Sudbury: �50million development in doubt

A DEVELOPMENT that would create 500 jobs in west Suffolk could be in jeopardy after it emerged planning permission for the project has not yet been issued.

In May, Babergh’s planning committee gave Sudbury-based market support firm Prolog the go ahead to build a �50million development with two huge warehouses, offices and a service yard on land off Church Field Road.

But conditions were attached to the approval because of concerns raised by Chilton residents and heritage organisations about the impact the large-scale buildings would have on the landscape, and the nearby Grade I listed St Mary’s Church and Grade II* listed Chilton Hall.

But now four months on, the district authority still hasn’t issued planning permission because of a disagreement over the conditions.

Prolog director Peter Tyrer, who described the delay as frustrating, said: “There are delays with the section 106 agreement because having obtained approval, they (Babergh District Council) are now seeking to impose restrictions that were not discussed with us fully before, which would in our view make the project commercially unviable.

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“We are still trying to sort this out and we would still like to get it underway but it has to be on terms that are viable.”

Prolog was founded in Sudbury more than 25 years ago and it employs 400 people at its Milner Road site. The new development would create an extra 500 jobs. The company also has a site in the east midlands and could be forced to move its entire operation there if the new Sudbury site fails to materialise.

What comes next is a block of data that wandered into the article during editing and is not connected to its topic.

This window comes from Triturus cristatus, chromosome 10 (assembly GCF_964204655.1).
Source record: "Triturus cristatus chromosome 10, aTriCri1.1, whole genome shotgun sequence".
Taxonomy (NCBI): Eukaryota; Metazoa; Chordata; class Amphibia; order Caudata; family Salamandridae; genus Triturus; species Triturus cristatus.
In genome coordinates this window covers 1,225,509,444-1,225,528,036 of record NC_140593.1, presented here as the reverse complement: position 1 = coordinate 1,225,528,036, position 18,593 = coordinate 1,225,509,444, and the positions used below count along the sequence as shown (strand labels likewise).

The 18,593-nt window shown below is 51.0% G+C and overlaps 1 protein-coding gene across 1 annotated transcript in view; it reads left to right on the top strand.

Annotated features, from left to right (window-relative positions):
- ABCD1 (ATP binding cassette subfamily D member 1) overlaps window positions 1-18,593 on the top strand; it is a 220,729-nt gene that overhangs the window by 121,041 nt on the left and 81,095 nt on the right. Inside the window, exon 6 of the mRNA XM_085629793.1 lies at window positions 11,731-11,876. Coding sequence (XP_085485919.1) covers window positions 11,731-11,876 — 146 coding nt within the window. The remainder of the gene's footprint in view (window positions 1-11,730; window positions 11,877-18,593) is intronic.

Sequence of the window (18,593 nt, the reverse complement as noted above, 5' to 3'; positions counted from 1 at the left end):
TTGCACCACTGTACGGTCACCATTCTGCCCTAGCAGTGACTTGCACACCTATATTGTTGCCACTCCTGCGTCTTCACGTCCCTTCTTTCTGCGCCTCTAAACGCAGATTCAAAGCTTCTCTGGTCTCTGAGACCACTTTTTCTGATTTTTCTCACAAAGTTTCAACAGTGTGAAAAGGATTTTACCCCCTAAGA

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Sudbury town clerk Sue Brotherwood said it could be devastating for the town’s economny if the project failed to go ahead, adding: “It would be very sad if the chance of 500 jobs was taken away from the town and the knock-on effect of possibly losing a further 400 would be terrible.”

A Babergh spokesperson said all conditions had been made clear to Prolog from the outset and were included in the report which went before Babergh’s Development Committee on May 16.

She said: “The Section 106 agreement is required for legitimate planning reasons and, as far as we are aware, the delay is happening because since the meeting, the applicant has decided it doesn’t want to accept certain clauses.

“Despite the offer of a further meeting to finalise this agreement it has been ignored. Until the Section 106 agreement is complete Babergh has not been able to issue planning permission.”

She said Babergh was keen to see a resolution to the case, adding: “We would invite the applicant and its solicitors to attend a meeting to discuss their concerns, so the process can begin to move forward.”

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